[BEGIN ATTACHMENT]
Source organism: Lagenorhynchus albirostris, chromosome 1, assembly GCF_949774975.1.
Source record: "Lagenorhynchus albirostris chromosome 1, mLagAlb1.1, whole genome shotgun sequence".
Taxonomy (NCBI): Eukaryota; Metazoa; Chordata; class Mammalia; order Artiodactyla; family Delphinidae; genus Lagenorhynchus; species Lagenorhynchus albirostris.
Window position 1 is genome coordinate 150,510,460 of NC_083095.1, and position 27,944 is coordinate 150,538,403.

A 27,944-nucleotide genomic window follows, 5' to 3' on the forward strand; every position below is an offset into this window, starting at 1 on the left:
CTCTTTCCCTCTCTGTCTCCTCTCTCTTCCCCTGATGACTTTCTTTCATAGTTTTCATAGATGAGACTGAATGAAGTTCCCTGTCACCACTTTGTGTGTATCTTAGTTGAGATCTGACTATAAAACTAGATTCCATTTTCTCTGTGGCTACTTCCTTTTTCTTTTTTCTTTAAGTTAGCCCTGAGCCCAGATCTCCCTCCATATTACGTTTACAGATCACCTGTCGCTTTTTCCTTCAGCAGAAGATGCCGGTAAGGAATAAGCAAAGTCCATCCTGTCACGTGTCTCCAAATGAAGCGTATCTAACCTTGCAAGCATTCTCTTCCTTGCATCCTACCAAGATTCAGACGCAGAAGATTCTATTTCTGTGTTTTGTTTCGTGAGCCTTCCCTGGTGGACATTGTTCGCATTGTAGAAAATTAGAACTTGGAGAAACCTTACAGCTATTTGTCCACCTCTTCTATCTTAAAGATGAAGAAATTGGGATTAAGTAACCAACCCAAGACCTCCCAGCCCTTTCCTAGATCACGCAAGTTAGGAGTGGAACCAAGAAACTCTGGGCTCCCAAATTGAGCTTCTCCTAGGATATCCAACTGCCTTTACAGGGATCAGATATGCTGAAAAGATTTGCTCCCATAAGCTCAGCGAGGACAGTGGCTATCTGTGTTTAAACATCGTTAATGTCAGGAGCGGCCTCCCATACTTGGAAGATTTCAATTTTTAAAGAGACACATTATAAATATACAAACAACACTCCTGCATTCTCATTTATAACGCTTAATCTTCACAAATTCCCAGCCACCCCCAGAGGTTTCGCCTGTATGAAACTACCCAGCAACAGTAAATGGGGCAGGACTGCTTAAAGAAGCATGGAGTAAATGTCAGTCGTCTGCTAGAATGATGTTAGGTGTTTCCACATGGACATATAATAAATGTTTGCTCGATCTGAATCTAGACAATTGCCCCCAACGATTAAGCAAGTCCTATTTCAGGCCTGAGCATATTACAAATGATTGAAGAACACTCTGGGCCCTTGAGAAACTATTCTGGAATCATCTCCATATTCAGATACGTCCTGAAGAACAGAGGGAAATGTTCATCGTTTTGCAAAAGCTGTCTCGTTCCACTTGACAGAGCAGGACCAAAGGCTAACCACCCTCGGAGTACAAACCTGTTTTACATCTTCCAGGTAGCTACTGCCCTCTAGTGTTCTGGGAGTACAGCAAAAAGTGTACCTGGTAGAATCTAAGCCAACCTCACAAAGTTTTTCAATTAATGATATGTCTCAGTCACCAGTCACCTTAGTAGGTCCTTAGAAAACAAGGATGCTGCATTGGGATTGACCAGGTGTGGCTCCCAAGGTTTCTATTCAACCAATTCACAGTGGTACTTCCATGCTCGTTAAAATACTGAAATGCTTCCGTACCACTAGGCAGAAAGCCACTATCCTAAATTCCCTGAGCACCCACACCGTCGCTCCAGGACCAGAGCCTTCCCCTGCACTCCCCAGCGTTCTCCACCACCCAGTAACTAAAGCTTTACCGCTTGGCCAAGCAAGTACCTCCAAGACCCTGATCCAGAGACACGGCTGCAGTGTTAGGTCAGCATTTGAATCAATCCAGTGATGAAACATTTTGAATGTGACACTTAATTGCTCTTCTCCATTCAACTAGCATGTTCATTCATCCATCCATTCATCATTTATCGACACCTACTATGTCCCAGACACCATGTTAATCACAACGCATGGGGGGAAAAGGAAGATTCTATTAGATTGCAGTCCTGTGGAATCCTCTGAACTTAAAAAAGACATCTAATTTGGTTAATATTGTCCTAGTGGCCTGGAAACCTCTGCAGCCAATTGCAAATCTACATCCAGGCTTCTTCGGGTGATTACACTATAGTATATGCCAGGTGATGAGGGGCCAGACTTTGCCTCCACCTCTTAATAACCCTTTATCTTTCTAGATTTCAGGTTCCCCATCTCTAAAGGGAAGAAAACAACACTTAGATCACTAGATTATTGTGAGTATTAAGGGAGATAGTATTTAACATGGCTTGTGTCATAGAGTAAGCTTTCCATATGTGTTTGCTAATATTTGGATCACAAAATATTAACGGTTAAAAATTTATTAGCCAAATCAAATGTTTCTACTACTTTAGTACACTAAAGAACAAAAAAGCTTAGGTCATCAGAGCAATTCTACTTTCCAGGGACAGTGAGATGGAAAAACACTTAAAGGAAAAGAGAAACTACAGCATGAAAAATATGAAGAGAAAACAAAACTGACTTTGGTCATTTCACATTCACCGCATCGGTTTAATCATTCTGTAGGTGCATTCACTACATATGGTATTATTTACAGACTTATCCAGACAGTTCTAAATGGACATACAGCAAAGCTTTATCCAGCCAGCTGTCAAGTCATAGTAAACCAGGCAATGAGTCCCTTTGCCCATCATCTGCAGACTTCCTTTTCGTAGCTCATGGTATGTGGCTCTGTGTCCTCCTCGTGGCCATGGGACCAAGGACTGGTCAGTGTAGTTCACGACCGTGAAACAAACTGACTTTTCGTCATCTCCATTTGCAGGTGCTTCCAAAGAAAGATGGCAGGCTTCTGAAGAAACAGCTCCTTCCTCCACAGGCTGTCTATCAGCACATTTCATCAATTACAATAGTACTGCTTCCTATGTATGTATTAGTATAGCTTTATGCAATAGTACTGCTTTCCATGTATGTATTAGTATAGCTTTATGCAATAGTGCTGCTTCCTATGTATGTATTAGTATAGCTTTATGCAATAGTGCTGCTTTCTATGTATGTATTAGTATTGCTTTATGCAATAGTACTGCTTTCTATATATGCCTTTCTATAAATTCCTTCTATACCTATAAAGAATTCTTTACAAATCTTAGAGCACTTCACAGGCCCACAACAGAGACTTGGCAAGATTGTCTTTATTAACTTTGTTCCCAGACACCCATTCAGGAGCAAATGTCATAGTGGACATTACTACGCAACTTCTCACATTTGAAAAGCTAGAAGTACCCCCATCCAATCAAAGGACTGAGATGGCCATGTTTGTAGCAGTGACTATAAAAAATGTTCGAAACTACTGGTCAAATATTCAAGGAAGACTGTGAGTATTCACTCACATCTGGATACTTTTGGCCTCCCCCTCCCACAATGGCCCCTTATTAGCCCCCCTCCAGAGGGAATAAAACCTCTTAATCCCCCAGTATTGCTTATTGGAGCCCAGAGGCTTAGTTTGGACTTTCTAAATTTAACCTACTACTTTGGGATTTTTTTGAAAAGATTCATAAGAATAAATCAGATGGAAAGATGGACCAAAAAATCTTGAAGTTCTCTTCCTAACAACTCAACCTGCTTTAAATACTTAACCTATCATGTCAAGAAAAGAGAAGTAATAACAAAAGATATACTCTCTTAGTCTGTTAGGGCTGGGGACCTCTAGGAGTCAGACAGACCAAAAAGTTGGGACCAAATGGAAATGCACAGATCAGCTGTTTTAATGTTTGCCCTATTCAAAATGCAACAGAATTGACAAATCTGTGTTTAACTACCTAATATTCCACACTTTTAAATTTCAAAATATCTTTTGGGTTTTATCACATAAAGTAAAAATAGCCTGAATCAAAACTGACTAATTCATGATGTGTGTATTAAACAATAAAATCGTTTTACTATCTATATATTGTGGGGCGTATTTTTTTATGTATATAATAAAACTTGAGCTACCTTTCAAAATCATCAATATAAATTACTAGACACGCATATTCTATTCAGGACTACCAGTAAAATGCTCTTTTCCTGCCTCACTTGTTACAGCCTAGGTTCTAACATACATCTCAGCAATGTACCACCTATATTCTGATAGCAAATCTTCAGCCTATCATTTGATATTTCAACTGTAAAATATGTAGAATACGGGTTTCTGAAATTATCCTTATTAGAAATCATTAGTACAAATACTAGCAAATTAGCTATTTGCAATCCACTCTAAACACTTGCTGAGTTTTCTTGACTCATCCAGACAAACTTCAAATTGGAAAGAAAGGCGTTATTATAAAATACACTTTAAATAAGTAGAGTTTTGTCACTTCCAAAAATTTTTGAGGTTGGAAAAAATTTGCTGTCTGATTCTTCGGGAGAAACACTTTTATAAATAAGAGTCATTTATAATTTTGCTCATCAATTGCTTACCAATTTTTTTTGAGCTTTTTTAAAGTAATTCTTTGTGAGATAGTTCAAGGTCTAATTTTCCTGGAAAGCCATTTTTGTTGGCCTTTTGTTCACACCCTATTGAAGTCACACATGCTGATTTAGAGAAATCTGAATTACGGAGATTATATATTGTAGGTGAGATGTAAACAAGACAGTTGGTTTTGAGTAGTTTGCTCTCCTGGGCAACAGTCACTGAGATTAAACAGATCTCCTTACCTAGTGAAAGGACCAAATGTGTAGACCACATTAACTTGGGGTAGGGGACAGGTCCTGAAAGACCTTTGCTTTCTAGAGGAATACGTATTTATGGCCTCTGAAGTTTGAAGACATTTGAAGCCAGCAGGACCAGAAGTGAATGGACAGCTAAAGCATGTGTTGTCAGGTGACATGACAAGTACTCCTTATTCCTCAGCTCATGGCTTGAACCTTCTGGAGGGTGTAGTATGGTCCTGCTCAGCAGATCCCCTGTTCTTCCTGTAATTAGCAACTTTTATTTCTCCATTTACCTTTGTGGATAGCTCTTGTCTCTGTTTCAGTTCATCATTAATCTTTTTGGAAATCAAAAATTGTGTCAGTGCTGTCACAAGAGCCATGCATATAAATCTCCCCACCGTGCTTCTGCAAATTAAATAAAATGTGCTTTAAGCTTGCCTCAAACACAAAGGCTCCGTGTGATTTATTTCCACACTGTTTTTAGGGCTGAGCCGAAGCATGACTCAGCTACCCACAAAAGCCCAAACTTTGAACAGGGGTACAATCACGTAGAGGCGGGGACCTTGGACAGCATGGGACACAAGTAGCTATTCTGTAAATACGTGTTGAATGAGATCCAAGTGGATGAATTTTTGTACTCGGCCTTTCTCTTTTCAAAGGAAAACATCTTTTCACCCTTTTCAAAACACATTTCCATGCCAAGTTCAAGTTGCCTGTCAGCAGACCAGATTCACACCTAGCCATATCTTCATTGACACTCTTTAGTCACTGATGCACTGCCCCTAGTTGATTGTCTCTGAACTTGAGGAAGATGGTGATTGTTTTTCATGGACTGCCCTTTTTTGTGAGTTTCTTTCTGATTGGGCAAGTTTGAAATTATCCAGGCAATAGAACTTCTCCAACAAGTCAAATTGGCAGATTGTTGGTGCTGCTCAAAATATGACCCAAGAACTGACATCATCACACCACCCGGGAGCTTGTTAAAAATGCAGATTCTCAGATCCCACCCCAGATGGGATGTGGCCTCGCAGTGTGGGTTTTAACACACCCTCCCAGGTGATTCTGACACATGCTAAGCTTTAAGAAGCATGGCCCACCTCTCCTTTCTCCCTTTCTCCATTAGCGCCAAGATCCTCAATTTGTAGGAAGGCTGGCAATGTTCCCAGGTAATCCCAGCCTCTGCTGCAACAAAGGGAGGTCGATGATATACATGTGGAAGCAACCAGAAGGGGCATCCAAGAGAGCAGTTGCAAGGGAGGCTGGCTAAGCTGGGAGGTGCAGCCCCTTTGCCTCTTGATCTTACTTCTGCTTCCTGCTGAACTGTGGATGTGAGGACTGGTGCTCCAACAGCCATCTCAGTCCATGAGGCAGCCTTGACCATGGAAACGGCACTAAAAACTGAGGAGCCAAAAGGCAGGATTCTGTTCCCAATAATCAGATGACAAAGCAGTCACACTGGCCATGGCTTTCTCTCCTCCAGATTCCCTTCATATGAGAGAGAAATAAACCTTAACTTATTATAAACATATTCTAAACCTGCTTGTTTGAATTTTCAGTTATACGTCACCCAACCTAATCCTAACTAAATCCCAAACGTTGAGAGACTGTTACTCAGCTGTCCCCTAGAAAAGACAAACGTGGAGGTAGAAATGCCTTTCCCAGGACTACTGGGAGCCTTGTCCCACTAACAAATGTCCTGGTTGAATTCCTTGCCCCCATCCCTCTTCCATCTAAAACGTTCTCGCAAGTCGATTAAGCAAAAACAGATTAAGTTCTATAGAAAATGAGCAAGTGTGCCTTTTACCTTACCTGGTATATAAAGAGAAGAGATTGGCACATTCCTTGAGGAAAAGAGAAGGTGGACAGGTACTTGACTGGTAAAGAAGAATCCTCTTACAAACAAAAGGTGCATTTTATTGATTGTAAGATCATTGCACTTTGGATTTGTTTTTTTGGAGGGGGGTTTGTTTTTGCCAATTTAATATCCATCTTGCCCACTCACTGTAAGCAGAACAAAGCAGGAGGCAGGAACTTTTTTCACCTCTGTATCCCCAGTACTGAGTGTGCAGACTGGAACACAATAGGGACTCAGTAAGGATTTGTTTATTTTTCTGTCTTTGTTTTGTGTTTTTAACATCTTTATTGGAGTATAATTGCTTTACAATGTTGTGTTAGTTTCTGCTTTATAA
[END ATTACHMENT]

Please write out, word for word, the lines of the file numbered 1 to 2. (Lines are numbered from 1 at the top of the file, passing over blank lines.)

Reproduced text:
Source organism: Lagenorhynchus albirostris, chromosome 1, assembly GCF_949774975.1.
Source record: "Lagenorhynchus albirostris chromosome 1, mLagAlb1.1, whole genome shotgun sequence".